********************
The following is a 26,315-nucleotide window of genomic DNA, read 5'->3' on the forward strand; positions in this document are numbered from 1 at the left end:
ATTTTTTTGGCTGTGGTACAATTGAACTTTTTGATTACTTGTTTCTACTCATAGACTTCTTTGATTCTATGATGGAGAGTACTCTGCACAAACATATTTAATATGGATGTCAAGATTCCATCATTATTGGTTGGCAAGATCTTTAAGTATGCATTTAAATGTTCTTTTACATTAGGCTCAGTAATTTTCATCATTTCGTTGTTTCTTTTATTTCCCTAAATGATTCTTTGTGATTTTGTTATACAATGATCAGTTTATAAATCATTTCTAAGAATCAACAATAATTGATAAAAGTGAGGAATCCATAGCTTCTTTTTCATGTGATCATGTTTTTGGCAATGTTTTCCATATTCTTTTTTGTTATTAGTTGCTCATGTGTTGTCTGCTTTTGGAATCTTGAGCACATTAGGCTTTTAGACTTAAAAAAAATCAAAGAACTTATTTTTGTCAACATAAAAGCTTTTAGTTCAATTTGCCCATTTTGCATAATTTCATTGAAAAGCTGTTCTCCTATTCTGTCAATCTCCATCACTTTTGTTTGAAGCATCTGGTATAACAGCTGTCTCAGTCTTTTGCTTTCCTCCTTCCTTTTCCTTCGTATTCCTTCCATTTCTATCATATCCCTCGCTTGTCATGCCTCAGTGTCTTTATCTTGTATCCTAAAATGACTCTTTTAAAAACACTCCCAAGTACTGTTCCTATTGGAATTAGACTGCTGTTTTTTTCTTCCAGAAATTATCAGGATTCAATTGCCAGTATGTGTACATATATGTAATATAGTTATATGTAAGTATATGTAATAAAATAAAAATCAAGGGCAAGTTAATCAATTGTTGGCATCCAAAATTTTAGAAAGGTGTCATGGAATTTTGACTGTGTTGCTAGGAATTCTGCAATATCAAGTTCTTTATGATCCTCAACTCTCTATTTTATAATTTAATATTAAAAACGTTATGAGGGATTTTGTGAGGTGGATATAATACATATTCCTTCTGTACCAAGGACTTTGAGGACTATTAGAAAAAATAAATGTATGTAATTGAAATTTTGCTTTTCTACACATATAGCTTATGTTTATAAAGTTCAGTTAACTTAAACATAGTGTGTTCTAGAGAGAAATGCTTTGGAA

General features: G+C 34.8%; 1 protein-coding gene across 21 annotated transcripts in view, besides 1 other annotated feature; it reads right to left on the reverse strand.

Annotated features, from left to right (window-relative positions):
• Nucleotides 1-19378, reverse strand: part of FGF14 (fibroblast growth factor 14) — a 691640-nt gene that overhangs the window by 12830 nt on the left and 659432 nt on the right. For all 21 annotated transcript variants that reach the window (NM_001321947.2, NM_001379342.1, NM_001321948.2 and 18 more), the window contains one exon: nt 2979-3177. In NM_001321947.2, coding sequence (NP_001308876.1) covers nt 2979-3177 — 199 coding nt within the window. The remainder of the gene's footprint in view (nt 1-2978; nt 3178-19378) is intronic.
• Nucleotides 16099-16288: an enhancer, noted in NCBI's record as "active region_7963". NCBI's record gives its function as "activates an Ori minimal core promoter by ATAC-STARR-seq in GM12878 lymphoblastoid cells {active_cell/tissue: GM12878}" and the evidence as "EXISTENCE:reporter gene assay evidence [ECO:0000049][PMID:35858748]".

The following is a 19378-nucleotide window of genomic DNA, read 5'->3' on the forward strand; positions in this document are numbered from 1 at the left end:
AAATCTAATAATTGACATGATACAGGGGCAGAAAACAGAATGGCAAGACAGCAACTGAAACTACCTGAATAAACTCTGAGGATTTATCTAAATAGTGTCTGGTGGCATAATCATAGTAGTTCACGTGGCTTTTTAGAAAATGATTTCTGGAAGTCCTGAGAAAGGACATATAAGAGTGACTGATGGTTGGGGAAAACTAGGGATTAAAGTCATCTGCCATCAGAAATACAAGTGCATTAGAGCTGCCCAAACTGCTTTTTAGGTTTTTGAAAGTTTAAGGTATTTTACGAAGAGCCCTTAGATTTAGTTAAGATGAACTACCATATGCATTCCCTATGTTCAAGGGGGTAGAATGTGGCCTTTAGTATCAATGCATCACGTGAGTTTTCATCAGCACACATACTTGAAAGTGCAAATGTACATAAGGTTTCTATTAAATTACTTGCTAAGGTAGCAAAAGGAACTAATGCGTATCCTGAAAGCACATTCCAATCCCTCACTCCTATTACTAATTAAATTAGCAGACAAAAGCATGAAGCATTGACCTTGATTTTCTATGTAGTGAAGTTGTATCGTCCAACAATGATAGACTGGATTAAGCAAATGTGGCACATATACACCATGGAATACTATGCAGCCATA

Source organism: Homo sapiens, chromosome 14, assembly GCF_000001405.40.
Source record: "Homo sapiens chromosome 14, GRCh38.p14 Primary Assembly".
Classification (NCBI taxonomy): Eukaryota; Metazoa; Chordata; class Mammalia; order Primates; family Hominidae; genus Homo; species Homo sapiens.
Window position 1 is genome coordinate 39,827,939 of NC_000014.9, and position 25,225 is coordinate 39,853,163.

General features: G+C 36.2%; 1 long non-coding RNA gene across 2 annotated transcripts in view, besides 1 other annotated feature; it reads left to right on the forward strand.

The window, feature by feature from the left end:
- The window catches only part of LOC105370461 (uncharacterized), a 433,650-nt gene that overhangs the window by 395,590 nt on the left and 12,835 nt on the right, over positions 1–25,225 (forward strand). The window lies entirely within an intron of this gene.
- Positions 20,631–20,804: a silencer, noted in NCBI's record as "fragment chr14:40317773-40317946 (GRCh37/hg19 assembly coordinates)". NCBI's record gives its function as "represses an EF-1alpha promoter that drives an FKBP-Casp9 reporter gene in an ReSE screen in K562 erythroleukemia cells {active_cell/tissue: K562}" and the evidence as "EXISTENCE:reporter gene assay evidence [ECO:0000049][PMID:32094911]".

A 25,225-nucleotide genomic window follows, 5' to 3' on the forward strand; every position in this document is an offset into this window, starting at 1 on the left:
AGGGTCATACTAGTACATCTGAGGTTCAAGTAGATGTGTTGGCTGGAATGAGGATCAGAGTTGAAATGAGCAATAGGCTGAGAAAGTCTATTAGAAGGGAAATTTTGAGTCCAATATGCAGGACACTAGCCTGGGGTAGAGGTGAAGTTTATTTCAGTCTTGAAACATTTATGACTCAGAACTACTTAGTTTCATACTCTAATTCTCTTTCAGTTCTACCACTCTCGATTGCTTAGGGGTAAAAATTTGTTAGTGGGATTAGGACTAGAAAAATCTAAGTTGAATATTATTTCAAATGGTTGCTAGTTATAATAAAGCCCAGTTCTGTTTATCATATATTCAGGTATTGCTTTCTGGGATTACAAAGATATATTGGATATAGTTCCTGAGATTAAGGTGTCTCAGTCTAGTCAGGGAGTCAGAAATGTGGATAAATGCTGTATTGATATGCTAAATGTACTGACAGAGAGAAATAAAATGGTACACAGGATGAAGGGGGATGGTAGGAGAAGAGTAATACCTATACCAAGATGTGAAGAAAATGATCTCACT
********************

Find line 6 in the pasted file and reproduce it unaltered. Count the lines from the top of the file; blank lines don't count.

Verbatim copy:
• Nucleotides 16099-16288: an enhancer, noted in NCBI's record as "active region_7963". NCBI's record gives its function as "activates an Ori minimal core promoter by ATAC-STARR-seq in GM12878 lymphoblastoid cells {active_cell/tissue: GM12878}" and the evidence as "EXISTENCE:reporter gene assay evidence [ECO:0000049][PMID:35858748]".